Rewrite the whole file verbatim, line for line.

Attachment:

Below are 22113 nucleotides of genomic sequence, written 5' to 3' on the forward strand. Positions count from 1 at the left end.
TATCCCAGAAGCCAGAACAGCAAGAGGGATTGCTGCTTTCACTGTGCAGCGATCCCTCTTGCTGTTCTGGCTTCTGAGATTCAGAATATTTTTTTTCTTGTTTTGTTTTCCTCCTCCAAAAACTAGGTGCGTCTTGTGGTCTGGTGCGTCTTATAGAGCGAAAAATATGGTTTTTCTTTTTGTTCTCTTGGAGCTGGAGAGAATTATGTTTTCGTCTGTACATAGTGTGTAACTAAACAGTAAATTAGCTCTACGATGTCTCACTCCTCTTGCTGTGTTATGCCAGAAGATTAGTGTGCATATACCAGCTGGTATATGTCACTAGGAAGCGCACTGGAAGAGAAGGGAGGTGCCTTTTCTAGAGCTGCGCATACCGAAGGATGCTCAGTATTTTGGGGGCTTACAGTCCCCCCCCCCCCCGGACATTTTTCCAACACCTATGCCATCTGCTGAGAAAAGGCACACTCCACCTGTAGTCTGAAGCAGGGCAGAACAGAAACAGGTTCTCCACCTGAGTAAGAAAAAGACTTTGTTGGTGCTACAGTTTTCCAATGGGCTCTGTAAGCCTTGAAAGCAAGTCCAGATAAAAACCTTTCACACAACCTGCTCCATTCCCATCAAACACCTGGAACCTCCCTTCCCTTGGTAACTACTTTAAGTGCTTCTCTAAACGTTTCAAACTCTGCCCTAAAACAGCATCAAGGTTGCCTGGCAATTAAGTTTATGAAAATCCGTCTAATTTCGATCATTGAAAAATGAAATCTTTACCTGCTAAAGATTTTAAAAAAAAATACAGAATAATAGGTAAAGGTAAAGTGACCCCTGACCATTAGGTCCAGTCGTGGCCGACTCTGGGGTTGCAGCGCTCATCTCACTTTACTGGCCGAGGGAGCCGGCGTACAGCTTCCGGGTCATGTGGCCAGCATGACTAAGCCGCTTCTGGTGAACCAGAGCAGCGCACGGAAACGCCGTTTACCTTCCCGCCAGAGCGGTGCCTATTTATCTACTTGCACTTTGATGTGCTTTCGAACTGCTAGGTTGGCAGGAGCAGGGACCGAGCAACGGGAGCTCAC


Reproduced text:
Below are 22113 nucleotides of genomic sequence, written 5' to 3' on the forward strand. Positions count from 1 at the left end.
TATCCCAGAAGCCAGAACAGCAAGAGGGATTGCTGCTTTCACTGTGCAGCGATCCCTCTTGCTGTTCTGGCTTCTGAGATTCAGAATATTTTTTTTCTTGTTTTGTTTTCCTCCTCCAAAAACTAGGTGCGTCTTGTGGTCTGGTGCGTCTTATAGAGCGAAAAATATGGTTTTTCTTTTTGTTCTCTTGGAGCTGGAGAGAATTATGTTTTCGTCTGTACATAGTGTGTAACTAAACAGTAAATTAGCTCTACGATGTCTCACTCCTCTTGCTGTGTTATGCCAGAAGATTAGTGTGCATATACCAGCTGGTATATGTCACTAGGAAGCGCACTGGAAGAGAAGGGAGGTGCCTTTTCTAGAGCTGCGCATACCGAAGGATGCTCAGTATTTTGGGGGCTTACAGTCCCCCCCCCCCCCGGACATTTTTCCAACACCTATGCCATCTGCTGAGAAAAGGCACACTCCACCTGTAGTCTGAAGCAGGGCAGAACAGAAACAGGTTCTCCACCTGAGTAAGAAAAAGACTTTGTTGGTGCTACAGTTTTCCAATGGGCTCTGTAAGCCTTGAAAGCAAGTCCAGATAAAAACCTTTCACACAACCTGCTCCATTCCCATCAAACACCTGGAACCTCCCTTCCCTTGGTAACTACTTTAAGTGCTTCTCTAAACGTTTCAAACTCTGCCCTAAAACAGCATCAAGGTTGCCTGGCAATTAAGTTTATGAAAATCCGTCTAATTTCGATCATTGAAAAATGAAATCTTTACCTGCTAAAGATTTTAAAAAAAAATACAGAATAATAGGTAAAGGTAAAGTGACCCCTGACCATTAGGTCCAGTCGTGGCCGACTCTGGGGTTGCAGCGCTCATCTCACTTTACTGGCCGAGGGAGCCGGCGTACAGCTTCCGGGTCATGTGGCCAGCATGACTAAGCCGCTTCTGGTGAACCAGAGCAGCGCACGGAAACGCCGTTTACCTTCCCGCCAGAGCGGTGCCTATTTATCTACTTGCACTTTGATGTGCTTTCGAACTGCTAGGTTGGCAGGAGCAGGGACCGAGCAACGGGAGCTCAC